Let those involved in porn speak for themselves

This weekend around 50 porn stars, strippers and sex workers turned up outside the Stop Porn Culture conference to make their voices heard

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The Independent Online

The arrival of the World Wide Web in the nineties brought with it an era of unprecedented communication that has fundamentally and irrevocably changed the nature of human discourse and knowledge. One of many results of this revolution was to introduce an age of sexual openness; and of course, easy access to pornography has formed a key part of that.

The British people, living in one of the democratic world’s most censored nations, welcomed internet porn with enthusiasm. Thanks to our bizarre system of video censorship, introduced (without apparent irony) in 1984, Brits were denied the access to porn on video and DVD that was freely available elsewhere in Europe and the United States.

When the formidable anti-filth campaigner Mary Whitehouse died in 2001, she arguably left behind a country that was far more relaxed in its sexuality than at any previous time in history. It seemed that her crusade for ‘traditional’ (i.e. repressive) moral values had failed. But the morality movement regrouped and reinvented itself for the new millennium. It abandoned the outdated language of Christian puritanical outrage and instead presented itself as a form of feminism, protecting the rights of women who - they claimed - were victims of the sex industries.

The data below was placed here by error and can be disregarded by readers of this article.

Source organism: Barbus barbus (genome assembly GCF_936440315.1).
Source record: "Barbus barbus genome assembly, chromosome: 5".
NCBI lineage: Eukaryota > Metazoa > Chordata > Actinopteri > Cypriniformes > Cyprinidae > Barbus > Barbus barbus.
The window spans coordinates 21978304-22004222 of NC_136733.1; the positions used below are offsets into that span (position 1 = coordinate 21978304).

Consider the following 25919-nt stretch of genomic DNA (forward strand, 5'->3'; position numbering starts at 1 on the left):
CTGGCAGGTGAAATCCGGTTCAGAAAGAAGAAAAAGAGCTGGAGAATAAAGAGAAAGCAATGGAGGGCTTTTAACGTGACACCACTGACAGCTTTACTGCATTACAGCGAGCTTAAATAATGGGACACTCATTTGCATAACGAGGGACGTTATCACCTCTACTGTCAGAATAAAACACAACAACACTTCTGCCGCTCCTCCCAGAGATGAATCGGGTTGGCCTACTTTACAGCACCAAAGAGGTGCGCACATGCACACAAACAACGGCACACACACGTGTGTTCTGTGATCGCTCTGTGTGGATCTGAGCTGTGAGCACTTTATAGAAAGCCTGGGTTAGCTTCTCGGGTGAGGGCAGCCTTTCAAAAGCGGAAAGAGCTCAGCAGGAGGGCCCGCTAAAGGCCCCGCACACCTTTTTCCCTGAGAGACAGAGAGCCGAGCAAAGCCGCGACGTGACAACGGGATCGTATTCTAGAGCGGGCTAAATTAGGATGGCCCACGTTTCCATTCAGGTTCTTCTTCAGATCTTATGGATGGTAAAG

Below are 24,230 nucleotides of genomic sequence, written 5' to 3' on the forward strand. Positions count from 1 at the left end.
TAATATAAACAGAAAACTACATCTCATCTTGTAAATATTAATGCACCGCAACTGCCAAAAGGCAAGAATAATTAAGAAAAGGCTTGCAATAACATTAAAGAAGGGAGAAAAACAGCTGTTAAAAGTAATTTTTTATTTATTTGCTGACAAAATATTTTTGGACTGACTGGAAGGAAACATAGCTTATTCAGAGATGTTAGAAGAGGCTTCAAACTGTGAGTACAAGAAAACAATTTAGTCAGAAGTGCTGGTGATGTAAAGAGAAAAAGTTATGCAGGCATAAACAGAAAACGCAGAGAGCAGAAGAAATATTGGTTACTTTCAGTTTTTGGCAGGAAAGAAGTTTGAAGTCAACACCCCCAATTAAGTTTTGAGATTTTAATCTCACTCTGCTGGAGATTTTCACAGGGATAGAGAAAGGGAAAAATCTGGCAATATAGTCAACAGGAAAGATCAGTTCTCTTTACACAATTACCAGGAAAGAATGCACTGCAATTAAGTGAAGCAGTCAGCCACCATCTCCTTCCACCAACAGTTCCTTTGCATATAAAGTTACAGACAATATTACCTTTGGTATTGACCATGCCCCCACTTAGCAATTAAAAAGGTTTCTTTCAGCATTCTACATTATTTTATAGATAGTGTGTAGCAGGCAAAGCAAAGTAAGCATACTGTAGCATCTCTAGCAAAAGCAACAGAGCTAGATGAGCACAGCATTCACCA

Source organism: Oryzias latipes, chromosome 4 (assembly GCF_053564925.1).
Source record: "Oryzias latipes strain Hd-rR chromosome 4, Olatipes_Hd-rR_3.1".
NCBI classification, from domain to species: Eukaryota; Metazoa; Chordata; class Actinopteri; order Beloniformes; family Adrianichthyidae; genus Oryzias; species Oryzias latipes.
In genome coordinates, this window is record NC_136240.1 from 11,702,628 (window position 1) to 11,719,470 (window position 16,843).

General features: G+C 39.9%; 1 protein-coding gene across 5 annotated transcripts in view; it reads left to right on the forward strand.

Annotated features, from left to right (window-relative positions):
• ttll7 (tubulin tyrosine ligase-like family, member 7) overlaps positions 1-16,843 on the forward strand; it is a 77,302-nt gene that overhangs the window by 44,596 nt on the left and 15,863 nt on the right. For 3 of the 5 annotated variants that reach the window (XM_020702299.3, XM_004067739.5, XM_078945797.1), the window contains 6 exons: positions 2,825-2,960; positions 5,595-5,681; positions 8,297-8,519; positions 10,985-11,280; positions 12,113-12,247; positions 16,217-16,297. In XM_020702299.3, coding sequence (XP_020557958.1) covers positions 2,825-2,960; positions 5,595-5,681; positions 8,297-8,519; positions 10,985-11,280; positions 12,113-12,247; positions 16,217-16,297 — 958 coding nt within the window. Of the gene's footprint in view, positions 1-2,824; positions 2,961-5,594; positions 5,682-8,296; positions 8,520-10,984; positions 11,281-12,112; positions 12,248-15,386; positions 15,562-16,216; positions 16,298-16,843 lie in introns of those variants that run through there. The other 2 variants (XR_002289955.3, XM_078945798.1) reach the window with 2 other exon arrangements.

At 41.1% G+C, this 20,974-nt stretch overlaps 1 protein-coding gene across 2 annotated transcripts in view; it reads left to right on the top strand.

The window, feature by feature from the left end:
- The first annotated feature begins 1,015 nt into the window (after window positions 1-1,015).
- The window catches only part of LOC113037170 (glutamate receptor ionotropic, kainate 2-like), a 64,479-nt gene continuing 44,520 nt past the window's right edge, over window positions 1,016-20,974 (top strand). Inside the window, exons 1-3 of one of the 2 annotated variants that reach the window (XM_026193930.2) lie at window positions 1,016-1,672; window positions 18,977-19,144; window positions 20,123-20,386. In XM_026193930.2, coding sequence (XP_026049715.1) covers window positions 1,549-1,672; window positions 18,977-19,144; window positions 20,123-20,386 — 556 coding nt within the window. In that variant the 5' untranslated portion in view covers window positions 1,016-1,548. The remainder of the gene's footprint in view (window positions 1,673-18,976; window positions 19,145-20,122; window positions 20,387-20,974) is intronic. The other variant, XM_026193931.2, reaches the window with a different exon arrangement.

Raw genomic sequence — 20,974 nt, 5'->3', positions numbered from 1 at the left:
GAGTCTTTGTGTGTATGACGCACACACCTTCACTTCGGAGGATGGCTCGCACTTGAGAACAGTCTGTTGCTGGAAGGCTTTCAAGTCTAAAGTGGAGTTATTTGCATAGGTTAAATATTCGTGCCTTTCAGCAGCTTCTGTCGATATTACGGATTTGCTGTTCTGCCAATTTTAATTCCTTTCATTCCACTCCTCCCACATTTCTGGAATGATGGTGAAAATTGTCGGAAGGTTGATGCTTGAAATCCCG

First they came for the strippers. Strip clubs found themselves picketed by new morality groups such as Object, which claimed they were there to save the dancers. But some dancers did not agree that they were victims, or that they needed saving. They began to organise against the anti-strip club campaigners, with a number of them joining the Equity performers' trade union. One stripper involved with the campaign told me:

‘I’ve never felt like an object in a derogatory sense. My audiences certainly never made me feel like that.’

The American organisation Stop Porn Culture (SPC) teamed up with Object to launch SPC’s UK arm in London this past weekend. When she heard of the conference, the ex-porn star and pro-sex feminist campaigner Renee Richards contacted my campaigning organisation, Sex & Censorship, and suggested we organise a protest of the event. I gladly agreed and we announced the event - titled Don’t Censor Me! - on social media.

On Saturday, around 50 porn stars, strippers and sex workers turned up outside the SPC conference to make their voices heard. Speakers at the protest including porn stars Renee Richards and Benedict Garrett, stripper Edie Lamort, obscenity lawyer Myles Jackman, and representatives from sex worker organisations including the English Collective of Prostitutes and Queer Strike. The speakers were unanimous: the lives of women who sell sex will not be improved by censoring pornography.

The day was seen by protesters as part of a growing movement to defend sexual freedom in Britain against a new wave of morality campaigners. For the first time in four decades, a new sexual revolution may be underway.

Jerry Barnett is a campaigner for free expression, and the founder of Sex & Censorship, which can be found on the web, Facebook and on Twitter

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